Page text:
Job description
A community education officer works to promote and facilitate access to a wide range of voluntary educational and developmental activities by all members of the community, regardless of age. The work involves liaising with local individuals and groups to identify community interests, needs and issues, and planning and running a wide range of activities and programmes in response. To make efficient use of resources, community education officers work in partnership with a range of other professional groups and a range of local authority and voluntary sector providers.
The aim is to enable individuals and communities to take control of their learning and to help break down barriers. The role is therefore closely linked to current widening participation and lifelong learning initiatives.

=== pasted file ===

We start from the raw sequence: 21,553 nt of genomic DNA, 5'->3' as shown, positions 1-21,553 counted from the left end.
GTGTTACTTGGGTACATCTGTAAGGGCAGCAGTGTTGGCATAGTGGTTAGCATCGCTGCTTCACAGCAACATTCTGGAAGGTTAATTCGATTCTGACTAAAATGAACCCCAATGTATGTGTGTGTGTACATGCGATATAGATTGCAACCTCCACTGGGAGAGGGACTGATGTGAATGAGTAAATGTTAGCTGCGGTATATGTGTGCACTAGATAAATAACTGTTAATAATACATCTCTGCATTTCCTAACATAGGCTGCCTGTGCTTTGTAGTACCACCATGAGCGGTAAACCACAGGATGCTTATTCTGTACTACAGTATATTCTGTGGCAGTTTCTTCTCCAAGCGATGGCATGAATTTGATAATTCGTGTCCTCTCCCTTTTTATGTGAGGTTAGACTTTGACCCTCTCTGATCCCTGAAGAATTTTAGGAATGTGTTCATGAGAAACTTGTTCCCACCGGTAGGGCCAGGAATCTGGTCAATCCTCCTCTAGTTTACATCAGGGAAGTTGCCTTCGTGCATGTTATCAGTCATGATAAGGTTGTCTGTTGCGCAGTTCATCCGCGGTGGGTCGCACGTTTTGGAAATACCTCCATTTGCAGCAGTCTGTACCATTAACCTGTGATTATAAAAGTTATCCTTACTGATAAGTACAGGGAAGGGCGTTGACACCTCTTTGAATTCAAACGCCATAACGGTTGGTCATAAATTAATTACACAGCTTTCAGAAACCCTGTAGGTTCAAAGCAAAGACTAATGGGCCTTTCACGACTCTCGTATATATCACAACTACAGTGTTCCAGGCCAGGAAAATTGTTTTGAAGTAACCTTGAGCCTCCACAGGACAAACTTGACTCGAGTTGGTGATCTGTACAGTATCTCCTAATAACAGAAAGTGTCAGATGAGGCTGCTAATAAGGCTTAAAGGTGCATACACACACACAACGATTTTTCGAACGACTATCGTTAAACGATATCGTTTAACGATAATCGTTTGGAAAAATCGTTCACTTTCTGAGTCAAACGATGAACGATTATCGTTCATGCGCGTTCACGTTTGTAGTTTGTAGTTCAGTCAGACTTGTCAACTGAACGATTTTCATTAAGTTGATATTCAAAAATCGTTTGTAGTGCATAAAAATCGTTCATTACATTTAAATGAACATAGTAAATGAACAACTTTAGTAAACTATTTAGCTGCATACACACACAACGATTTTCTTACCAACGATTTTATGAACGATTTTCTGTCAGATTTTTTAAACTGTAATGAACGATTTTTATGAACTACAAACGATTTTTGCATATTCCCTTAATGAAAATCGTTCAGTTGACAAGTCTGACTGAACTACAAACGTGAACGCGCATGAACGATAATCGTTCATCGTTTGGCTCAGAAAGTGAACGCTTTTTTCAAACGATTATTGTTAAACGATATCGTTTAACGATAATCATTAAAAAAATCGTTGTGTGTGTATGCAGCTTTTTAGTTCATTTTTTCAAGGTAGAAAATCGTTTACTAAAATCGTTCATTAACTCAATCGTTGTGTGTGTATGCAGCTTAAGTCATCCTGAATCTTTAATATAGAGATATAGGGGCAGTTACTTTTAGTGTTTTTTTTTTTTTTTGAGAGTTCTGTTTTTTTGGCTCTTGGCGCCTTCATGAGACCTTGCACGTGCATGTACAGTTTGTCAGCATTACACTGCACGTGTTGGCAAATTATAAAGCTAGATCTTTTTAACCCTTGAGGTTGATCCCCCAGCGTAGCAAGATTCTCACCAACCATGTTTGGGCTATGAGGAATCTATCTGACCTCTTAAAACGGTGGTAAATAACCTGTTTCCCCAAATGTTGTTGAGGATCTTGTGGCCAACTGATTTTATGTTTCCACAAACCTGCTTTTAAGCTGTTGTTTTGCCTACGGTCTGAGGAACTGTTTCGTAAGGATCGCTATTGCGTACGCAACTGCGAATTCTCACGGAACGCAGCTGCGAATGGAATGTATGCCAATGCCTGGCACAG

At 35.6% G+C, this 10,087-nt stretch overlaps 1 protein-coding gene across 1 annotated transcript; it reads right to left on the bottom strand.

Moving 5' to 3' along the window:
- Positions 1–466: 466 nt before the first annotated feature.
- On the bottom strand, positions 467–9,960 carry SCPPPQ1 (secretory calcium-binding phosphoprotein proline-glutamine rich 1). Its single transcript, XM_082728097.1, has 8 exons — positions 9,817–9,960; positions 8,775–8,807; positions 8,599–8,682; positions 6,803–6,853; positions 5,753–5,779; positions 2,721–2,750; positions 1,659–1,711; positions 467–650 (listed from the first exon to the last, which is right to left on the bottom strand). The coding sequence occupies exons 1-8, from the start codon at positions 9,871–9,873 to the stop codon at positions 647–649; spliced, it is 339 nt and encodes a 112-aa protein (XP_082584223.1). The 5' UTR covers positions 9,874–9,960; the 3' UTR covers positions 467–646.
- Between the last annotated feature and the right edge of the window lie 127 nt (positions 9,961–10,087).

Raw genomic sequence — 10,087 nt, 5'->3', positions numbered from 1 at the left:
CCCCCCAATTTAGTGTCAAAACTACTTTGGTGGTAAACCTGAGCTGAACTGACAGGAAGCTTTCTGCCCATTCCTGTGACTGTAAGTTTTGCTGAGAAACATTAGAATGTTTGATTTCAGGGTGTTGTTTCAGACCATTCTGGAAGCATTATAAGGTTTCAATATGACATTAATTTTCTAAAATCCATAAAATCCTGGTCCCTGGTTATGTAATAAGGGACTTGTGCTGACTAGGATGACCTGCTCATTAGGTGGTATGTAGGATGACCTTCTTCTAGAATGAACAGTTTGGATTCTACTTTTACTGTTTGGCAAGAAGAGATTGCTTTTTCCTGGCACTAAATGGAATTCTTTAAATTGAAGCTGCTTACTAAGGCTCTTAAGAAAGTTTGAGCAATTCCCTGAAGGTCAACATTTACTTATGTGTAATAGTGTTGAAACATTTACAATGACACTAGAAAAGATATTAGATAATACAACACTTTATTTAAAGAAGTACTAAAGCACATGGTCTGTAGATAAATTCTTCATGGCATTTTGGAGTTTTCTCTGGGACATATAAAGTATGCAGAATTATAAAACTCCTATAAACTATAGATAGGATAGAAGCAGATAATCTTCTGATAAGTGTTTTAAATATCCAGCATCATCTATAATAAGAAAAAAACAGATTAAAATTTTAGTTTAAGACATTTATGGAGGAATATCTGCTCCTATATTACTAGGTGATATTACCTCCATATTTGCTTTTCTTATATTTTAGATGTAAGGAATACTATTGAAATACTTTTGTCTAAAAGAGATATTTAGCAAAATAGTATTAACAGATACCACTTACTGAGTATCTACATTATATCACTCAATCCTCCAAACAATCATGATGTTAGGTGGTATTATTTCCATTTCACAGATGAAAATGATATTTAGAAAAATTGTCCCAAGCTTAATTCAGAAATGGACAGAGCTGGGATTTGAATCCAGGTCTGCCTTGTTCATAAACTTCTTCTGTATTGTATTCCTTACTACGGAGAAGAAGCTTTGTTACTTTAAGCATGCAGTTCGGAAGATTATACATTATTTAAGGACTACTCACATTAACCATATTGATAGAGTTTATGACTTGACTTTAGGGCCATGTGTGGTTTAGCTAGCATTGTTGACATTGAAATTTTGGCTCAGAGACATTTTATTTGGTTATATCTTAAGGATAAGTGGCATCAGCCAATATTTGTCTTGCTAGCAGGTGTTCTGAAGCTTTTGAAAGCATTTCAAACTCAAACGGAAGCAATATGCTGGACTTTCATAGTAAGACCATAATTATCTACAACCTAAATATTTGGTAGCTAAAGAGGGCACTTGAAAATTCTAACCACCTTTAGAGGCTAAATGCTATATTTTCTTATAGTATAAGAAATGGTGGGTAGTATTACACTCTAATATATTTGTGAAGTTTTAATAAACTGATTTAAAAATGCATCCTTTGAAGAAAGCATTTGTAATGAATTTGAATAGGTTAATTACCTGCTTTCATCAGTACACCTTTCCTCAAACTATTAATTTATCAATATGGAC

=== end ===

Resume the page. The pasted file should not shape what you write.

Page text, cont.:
» Typical work activities
Community education roles vary widely, but typically involve an element of outreach work to increase participation in mainly informal educational activities. Some roles, such as in adult literacy work, may also include tutoring, but most involve the following tasks:
liaising with community groups, such as residents' associations and voluntary agencies;
identifying local interests and needs;
helping potential learners to overcome existing barriers to learning;
formulating plans and priorities, in cooperation with other providers;
encouraging and influencing the development of new learning opportunities;
supporting the development of community or local voluntary groups;
recruiting and training staff;